Black Elderberry

The elder plant has deep roots in tradition. In the 9th century Charlemagne was said to proclaim that the elder plant, as a panacea, be widely planted. In all traditions of herbal medicine, a display or offering of gratitude for the plants medicine is part of the ritual of harvesting. Native Americans make an offering to a plant before it is harvested, but in European tradition an offering for all medicinal plants was made to the Elder mother, who was thought to reside in the Elder tree. Elder is associated with the underworld, and a flute made from the hollow stems of Elder is said to have a haunting sound and be called a panpipe – a reference to Pan, the Greek god of the wilds. Lastly, Elder has mythological associations with fairies, both good and bad.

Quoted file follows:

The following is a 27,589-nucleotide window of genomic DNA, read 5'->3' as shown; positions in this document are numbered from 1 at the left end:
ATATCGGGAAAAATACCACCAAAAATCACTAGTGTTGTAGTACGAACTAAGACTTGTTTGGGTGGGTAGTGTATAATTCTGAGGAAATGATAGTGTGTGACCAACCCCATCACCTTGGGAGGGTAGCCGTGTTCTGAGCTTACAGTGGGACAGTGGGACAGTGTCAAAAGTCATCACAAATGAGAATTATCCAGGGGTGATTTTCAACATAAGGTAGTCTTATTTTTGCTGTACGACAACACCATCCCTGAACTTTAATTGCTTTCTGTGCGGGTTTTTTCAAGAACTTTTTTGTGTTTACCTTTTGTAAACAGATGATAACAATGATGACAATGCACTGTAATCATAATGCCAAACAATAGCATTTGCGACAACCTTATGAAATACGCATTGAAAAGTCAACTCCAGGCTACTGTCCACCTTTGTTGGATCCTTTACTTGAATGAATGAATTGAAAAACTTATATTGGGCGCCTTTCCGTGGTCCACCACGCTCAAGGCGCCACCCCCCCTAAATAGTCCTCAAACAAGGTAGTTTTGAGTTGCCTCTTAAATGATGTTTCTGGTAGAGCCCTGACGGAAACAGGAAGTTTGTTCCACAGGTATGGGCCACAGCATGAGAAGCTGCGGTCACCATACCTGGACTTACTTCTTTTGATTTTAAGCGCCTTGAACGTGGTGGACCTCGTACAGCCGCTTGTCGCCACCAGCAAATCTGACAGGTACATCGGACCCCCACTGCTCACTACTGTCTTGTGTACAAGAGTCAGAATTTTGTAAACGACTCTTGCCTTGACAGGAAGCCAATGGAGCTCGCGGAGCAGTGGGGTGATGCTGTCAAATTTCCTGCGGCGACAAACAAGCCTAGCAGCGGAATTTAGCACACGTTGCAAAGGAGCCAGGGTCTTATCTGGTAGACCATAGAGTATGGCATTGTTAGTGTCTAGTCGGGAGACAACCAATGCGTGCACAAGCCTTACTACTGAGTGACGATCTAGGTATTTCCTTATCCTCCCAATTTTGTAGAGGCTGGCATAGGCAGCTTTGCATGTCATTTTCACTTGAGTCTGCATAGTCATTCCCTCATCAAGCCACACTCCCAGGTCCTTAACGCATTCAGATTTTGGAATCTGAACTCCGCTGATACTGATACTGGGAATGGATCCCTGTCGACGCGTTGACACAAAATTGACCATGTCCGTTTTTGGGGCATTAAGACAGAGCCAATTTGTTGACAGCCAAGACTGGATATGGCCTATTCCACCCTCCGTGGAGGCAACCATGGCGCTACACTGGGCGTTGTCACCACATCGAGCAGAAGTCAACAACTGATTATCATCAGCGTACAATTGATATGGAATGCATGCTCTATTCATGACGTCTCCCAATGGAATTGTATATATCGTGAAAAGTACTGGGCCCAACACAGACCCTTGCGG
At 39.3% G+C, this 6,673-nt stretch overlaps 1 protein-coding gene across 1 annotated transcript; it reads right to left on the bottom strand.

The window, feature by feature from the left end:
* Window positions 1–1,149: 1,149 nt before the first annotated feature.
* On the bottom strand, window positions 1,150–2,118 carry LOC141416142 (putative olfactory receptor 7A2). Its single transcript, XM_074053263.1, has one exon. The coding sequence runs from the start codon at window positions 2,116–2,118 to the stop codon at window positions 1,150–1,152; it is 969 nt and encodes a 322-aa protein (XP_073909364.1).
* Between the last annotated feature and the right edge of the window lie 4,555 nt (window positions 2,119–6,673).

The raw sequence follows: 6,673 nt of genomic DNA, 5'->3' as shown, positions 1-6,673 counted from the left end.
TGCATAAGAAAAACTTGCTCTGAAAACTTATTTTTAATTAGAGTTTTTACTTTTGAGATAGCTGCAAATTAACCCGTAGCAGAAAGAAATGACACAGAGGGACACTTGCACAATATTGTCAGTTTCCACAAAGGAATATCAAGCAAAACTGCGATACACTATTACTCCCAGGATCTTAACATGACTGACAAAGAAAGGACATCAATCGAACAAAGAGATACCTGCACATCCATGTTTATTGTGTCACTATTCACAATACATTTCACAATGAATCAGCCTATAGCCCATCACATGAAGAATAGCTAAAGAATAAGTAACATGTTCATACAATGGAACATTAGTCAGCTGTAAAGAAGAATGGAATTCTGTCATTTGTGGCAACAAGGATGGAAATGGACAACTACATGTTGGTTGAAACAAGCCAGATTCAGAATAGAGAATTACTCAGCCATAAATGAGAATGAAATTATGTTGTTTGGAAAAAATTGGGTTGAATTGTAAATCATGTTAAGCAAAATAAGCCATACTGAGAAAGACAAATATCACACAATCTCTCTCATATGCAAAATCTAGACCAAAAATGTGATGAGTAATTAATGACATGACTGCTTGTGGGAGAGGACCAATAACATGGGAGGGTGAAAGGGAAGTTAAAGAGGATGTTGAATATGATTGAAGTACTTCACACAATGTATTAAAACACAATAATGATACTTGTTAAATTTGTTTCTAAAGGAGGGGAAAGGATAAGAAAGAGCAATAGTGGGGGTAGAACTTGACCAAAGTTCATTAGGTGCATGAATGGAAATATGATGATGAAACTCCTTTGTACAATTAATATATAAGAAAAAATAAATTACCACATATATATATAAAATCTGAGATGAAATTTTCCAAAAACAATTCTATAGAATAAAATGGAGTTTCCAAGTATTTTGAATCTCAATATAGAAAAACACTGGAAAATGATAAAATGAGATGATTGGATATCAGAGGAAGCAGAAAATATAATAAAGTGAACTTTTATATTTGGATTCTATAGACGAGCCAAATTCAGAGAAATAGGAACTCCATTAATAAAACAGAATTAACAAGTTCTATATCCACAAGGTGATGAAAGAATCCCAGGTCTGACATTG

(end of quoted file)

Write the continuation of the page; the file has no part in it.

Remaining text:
What is Black Elderberry Used For?

Elderberries use in food is very common. They can be prepared into wine, jam, juice, syrup, gummies, or extracts for supplements. Traditionally, they were commonly used to enhance the flavor and color of other foods and beverages. Traditional uses of elderberries include normalizing the functions of the gastrointestinal tract, supporting a healthy body temperature and perspiration during an acute immune challenge, and as supporting the resilience of the body throughout the difficult winter months. Modern research is beginning to elucidate elder’s immune supporting mechanisms. Both elderflower and elderberry are rich in polyphenols, which have antioxidant activity. Oxidative stress is often produced during an immune response, and having sufficient antioxidant storage in the body may help to maintain the health and integrity of tissues.